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• We are shocked by the allegations, which are both tragic and horrific.
• The reported circumstances and allegations are contrary to the overall character and culture of the sport of lacrosse, which emphasizes the importance of personal responsibility and respect, among many other qualities.
• The reported circumstances and allegations are an aberration and should not call into question the culture of an entire sport. Lacrosse, like all sports, is not immune from human tragedy.
Yet the profile emerging of Huguely doesn't exactly splinter the stereotype of the entitled lacrosse player. Born George Huguely V, the scion of a prominent Washington, D.C., family that made its fortune in lumber and building supplies, he grew up in the opulent suburb of Chevy Chase, Md., and attended the Landon School (motto: Virtute et non vi—"By virtue, not by force"), an expensive private academy in Bethesda. At Virginia he was known for prodigious drinking. One local watering hole held a promotion: Anyone who sampled every beer on its extensive tap list got a free mug. Huguely was one of the first to claim the prize.
In 2007 he was charged with underage possession of alcohol in Florida, where his family has a $2 million vacation home. The following year he was arrested for public intoxication and resisting arrest outside a fraternity house at Washington and Lee University in Lexington, Va. After shouting obscenities and threats and scuffling with a female officer, he was finally subdued by Taser—though, remarkably, he had no recollection of the incident later. "He was by far the most rude, most hateful and most combative college kid I ever dealt with," arresting officer Rebecca Moss told The New York Times last week. Huguely received a 60-day suspended sentence and six months—probation, was fined and was required to perform community service and take a substance-abuse course. He was also required to disclose the arrest to the University of Virginia. He did not.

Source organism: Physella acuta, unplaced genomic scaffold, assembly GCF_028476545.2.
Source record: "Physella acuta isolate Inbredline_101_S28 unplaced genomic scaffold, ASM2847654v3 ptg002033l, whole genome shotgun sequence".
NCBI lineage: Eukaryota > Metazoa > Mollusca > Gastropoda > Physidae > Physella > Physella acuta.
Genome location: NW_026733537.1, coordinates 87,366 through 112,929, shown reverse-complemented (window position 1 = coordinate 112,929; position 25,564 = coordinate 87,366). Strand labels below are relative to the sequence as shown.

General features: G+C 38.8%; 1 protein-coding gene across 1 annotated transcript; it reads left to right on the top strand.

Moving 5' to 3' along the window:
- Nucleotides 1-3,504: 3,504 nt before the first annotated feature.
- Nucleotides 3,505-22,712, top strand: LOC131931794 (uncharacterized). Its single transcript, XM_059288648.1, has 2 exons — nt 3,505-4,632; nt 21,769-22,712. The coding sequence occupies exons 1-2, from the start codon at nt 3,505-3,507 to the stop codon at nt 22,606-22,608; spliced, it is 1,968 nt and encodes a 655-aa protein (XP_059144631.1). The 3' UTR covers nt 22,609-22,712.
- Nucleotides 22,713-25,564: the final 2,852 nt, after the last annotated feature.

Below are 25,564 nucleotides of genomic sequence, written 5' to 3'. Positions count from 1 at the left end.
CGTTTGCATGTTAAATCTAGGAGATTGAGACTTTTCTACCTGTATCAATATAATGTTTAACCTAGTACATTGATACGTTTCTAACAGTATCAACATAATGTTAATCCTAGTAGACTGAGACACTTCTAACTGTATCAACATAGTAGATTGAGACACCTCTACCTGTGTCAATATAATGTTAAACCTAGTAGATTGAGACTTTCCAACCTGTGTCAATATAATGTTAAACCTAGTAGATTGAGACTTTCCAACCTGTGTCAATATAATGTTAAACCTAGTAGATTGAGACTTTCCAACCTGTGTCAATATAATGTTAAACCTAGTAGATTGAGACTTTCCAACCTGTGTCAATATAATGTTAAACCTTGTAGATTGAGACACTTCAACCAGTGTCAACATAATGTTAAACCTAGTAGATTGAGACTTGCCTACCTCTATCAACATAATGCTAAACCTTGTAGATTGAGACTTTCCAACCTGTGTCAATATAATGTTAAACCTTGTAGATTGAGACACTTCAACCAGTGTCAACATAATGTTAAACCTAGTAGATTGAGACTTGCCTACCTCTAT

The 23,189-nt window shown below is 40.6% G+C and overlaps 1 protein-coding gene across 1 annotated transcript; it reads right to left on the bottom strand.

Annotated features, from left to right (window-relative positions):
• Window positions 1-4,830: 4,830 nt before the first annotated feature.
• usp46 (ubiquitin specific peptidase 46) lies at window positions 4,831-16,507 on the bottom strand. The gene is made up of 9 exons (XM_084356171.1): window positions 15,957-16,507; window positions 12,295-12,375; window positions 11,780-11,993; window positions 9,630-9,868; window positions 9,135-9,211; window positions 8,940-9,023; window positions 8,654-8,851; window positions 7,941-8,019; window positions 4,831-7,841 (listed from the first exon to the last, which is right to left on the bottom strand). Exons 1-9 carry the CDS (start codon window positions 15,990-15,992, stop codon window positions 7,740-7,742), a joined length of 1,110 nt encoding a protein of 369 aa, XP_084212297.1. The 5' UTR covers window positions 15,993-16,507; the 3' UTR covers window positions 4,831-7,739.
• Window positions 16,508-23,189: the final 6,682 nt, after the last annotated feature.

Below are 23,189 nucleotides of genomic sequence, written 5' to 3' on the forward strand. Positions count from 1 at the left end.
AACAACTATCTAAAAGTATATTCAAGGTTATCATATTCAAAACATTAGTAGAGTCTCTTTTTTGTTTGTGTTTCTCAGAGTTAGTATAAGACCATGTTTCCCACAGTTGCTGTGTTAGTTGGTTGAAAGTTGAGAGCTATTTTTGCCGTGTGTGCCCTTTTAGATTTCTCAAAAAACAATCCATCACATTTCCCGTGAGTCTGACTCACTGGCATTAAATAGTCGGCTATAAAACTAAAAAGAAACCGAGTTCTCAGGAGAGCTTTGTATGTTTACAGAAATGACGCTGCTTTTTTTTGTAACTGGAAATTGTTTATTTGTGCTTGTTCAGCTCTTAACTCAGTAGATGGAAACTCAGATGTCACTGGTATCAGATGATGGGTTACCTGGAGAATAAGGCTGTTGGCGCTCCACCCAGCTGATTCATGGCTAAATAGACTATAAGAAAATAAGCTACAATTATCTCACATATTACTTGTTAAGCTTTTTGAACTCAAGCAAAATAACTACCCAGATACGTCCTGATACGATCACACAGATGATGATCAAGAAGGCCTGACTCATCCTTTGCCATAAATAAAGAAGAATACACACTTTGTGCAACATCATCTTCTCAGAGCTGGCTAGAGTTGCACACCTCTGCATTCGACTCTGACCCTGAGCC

Huguely also demonstrated obsessive behavior toward women besides Love. A fourth-year UVA student told SI last week that earlier this year Huguely approached her at Boylan Heights and obtained her phone number. "He was cute, and he was charming when he was sober," she says. But before they met in person again, Huguely bombarded her with text messages, sometimes as many as 20 in one hour—"never before 3 a.m.," she says—asking to come to her apartment. "I'm kind of freaked out right now," she says.
Huguely's combative behavior extended even to teammates. The Washington Post reported that last season Huguely slugged a sleeping teammate whom he believed had kissed Love.
UVA lacrosse coach Dom Starsia, whose father died last week, declined to be interviewed for this story, but surely he will be asked to explain how so many warning signs were either missed or ignored.
If Lacrosse Nation wanted to suggest an embodiment of the sport's virtues and fend off an indictment of an entire culture, it could scarcely do better than point to Love. Her uncle Granville Swope was an All-America UVA lax player in the '70s. Her father, John Love, also went to Virginia but left school to join the military and never graduated. When John died of cancer in 2003, Yeardley, then 15, placed a lacrosse ball in his casket and, friends say, made it her mission to play for UVA and obtain the degree her dad never earned.
Yeardley began playing lacrosse with her father at age five and starred in high school at Notre Dame Academy, near her home in Cockeysville, Md. She compensated for her lack of height with an outsized heart and endeared herself to coaches and teammates alike with her genial personality. "Yeardley was the core of our team, our laughter," recalls her Notre Dame coach, Mary Bartel.